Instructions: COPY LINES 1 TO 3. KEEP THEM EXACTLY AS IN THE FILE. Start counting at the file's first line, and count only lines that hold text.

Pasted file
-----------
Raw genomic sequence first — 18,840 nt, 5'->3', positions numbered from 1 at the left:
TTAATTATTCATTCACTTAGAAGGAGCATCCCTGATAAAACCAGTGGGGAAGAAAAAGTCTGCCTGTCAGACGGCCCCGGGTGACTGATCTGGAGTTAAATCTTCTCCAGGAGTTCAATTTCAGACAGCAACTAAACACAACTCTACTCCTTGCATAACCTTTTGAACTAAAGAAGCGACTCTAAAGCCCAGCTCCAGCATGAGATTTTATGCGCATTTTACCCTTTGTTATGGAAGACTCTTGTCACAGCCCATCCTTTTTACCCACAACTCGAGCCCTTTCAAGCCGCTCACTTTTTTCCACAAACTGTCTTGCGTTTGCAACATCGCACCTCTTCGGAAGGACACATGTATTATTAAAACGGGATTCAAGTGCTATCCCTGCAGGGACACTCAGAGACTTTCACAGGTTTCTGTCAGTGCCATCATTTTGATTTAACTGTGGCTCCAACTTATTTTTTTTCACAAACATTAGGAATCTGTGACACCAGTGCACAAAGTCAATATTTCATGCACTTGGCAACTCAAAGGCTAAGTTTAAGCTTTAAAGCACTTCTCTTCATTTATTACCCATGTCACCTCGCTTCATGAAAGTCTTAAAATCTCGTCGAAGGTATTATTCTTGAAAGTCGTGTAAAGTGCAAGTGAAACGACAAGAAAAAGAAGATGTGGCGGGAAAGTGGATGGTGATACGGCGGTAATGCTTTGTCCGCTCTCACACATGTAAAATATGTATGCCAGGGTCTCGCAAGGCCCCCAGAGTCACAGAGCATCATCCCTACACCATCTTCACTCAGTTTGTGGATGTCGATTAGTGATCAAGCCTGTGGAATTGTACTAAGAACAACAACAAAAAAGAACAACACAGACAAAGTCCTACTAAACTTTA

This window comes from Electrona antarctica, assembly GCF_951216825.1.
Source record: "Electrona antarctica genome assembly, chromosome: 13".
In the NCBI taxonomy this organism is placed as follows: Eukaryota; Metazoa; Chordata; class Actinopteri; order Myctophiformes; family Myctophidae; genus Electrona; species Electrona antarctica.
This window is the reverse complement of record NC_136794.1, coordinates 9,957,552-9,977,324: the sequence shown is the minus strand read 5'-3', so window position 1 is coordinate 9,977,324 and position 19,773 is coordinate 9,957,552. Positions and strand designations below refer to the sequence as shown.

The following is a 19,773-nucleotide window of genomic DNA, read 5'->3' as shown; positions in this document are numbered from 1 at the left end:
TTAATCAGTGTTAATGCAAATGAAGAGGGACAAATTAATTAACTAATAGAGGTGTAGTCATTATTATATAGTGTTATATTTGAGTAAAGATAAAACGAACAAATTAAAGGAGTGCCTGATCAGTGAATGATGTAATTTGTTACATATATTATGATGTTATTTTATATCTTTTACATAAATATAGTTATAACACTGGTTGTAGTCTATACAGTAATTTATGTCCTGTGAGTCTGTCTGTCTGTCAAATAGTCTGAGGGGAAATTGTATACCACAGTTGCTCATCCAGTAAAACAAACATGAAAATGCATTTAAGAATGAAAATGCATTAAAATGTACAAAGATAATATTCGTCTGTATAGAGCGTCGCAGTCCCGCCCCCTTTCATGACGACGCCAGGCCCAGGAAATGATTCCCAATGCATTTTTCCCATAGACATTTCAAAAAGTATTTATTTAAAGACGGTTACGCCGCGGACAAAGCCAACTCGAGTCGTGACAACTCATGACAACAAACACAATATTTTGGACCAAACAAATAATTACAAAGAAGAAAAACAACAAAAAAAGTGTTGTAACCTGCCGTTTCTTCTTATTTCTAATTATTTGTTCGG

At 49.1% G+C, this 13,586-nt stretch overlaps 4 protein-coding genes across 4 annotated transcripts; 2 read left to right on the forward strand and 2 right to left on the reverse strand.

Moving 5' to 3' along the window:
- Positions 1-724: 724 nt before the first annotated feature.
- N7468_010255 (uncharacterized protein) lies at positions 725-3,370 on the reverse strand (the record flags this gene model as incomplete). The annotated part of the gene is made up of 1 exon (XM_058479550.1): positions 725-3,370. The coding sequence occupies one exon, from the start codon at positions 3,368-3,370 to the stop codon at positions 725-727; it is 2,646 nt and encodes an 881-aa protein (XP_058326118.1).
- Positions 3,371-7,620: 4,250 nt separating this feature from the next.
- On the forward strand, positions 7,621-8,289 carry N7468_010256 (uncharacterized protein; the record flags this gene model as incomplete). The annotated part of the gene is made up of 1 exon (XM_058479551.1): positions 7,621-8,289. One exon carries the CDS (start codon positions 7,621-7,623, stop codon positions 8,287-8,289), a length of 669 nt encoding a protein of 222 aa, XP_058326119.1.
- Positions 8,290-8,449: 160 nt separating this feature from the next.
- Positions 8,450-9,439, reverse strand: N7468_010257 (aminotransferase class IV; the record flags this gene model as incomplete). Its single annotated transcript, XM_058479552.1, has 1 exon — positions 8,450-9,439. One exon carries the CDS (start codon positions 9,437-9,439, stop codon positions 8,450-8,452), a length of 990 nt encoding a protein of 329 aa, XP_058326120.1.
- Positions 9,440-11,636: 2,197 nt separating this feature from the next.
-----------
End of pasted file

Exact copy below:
Raw genomic sequence first — 18,840 nt, 5'->3', positions numbered from 1 at the left:
TTAATTATTCATTCACTTAGAAGGAGCATCCCTGATAAAACCAGTGGGGAAGAAAAAGTCTGCCTGTCAGACGGCCCCGGGTGACTGATCTGGAGTTAAATCTTCTCCAGGAGTTCAATTTCAGACAGCAACTAAACACAACTCTACTCCTTGCATAACCTTTTGAACTAAAGAAGCGACTCTAAAGCCCAGCTCCAGCATGAGATTTTATGCGCATTTTACCCTTTGTTATGGAAGACTCTTGTCACAGCCCATCCTTTTTACCCACAACTCGAGCCCTTTCAAGCCGCTCACTTTTTTCCACAAACTGTCTTGCGTTTGCAACATCGCACCTCTTCGGAAGGACACATGTATTATTAAAACGGGATTCAAGTGCTATCCCTGCAGGGACACTCAGAGACTTTCACAGGTTTCTGTCAGTGCCATCATTTTGATTTAACTGTGGCTCCAACTTATTTTTTTTCACAAACATTAGGAATCTGTGACACCAGTGCACAAAGTCAATATTTCATGCACTTGGCAACTCAAAGGCTAAGTTTAAGCTTTAAAGCACTTCTCTTCATTTATTACCCATGTCACCTCGCTTCATGAAAGTCTTAAAATCTCGTCGAAGGTATTATTCTTGAAAGTCGTGTAAAGTGCAAGTGAAACGACAAGAAAAAGAAGATGTGGCGGGAAAGTGGATGGTGATACGGCGGTAATGCTTTGTCCGCTCTCACACATGTAAAATATGTATGCCAGGGTCTCGCAAGGCCCCCAGAGTCACAGAGCATCATCCCTACACCATCTTCACTCAGTTTGTGGATGTCGATTAGTGATCAAGCCTGTGGAATTGTACTAAGAACAACAACAAAAAAGAACAACACAGACAAAGTCCTACTAAACTTTA

This window comes from Electrona antarctica, assembly GCF_951216825.1.